Death of a Salesman Topic Tracking: Dishonesty
Act 1, Part 1
Dishonesty 1: Dishonesty is common throughout Death of a Salesman. Whether the lies are intentional or delusional, Willy, Biff, and Happy seem to be spewing out untruths all the time, and Biff finally realizes that they've been lying to each other and themselves so much, that they don't even know who they really are. The dishonesty begins with Willy telling Linda that he came home because he couldn't drive anymore. The reason, he later admits, is that he almost ran over a kid in Yonkers, and it spooked him. But he doesn't lie only about the reason for his return, he also lies about his importance to the company in New England, and how he'd already be running New York if his original employer were still alive. There's no guarantee that Willy and his former boss were good friends, and Willy hasn't been important in New England for a long time (if indeed, he ever really was). He creates a false image of a skilled salesman in demand, when in reality, he's really washed up.
Dishonesty 2: Willy is on a tirade about Biff because he thinks that Biff is wasting his life; he has become a shiftless bum, when Willy had such high expectations for him. As Willy is talking to Linda about Biff, he says that he's lazy and that's why he's a failure. But in the next breath, Willy says that he doesn't understand why someone as hard-working as Biff isn't more successful. Willy's speech is constantly riddled with inconsistencies and contradictions. These contradictions make his convictions completely unreliable.
Act 1, Part 2
Dishonesty 3: Happy admits that he seduces the fiancees of top executives at the store, and he also takes bribes. He laughs about it like it's a game, and Biff pays it no attention. Their disregard for ethics and morality is evident; accepting bribes seems everyday and normal. It doesn't occur to either of the boys that there's something wrong with this, and the audience is left to wonder how they developed such an attitude.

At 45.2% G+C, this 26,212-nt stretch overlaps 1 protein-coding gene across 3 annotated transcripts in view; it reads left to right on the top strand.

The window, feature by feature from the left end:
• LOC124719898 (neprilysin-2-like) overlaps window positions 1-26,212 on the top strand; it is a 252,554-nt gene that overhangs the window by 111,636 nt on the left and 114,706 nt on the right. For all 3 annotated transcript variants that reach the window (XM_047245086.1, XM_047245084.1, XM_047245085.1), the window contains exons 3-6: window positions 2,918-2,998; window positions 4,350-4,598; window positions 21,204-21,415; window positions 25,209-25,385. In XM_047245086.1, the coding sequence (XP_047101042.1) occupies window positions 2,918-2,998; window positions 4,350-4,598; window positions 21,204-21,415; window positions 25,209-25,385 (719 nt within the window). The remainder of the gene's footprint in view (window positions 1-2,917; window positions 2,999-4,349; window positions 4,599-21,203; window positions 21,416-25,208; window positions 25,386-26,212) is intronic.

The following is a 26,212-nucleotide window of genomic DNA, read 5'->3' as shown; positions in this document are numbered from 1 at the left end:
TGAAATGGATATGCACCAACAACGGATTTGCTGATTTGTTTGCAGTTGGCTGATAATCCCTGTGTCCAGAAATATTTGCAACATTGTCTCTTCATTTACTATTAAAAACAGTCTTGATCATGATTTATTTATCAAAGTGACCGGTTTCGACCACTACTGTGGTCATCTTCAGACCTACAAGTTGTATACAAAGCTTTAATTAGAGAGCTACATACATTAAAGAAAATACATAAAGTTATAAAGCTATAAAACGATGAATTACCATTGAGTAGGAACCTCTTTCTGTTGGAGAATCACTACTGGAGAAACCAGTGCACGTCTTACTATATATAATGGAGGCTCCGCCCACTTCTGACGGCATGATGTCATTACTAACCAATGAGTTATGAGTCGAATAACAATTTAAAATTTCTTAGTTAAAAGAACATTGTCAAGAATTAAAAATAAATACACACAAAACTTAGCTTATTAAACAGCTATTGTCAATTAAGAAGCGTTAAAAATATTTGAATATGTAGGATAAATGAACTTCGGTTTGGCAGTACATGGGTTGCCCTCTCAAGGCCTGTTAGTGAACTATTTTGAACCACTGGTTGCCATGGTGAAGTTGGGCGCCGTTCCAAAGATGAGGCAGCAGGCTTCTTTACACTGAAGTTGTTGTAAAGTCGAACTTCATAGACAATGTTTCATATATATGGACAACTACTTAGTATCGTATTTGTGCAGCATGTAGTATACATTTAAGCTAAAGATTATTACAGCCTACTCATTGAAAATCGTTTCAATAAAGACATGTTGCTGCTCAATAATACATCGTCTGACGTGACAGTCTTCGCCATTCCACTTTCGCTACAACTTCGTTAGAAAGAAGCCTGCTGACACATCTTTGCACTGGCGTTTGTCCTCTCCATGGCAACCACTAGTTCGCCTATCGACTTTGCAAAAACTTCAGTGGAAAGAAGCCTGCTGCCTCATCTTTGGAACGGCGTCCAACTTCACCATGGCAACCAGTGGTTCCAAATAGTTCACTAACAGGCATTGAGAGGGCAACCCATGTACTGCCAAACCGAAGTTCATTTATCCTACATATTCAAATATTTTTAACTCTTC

Dishonesty 4: Biff quit working for Bill Oliver because he was accused of stealing a carton of basketballs (which he did), but despite that, Biff believes that Oliver will loan him $10,000 to start a ranch. Biff is creating a dishonest vision of the past (like his dad). He stole from and lied to Oliver when he worked for him, and now he's lying to himself by asserting how much Oliver liked him. His lies are convinced enough to become the truth, and he can't remember which version of the story is right.
Act 1, Part 3
Dishonesty 5: Biff stole a football from the locker room when he was in high school, and he claimed that he took it because the coach told him to work on his passing. Willy acts for a moment as if Biff should return it, but when Hap implies that Biff was wrong for taking the ball, Willy defends Biff and declares that the coach, rather than being angry with Biff for stealing, would have been proud and impressed with Biff's initiative. Willy tells Biff that it's OK that he took the ball because the coach likes him. Willy tells his son it's perfectly fine to steal from people, as long as you are well liked; they'll let you get away with it.
Dishonesty 6: Willy lies to the boys about meeting and having coffee with the mayor of Providence. He likes to make his sons believe that he's an important and great man, when in reality, he is just an average guy, like everyone else. Willy gets trapped in the false image he has created, believing the lies he has been telling himself for years. He is unable to confront reality and has the expectation that people are going to react to him as a successful and important salesman. He cannot understand why people treat him like an unknown, washed up pity-case (which he is). He's just a common, everyday guy who talks as if he's so much more (he has built up an image with his kids that he cannot fill), and when he realizes that he's a failure, and everyone knows his "success" is a fake, life is no longer worth living. Willy feels worth more dead, than alive.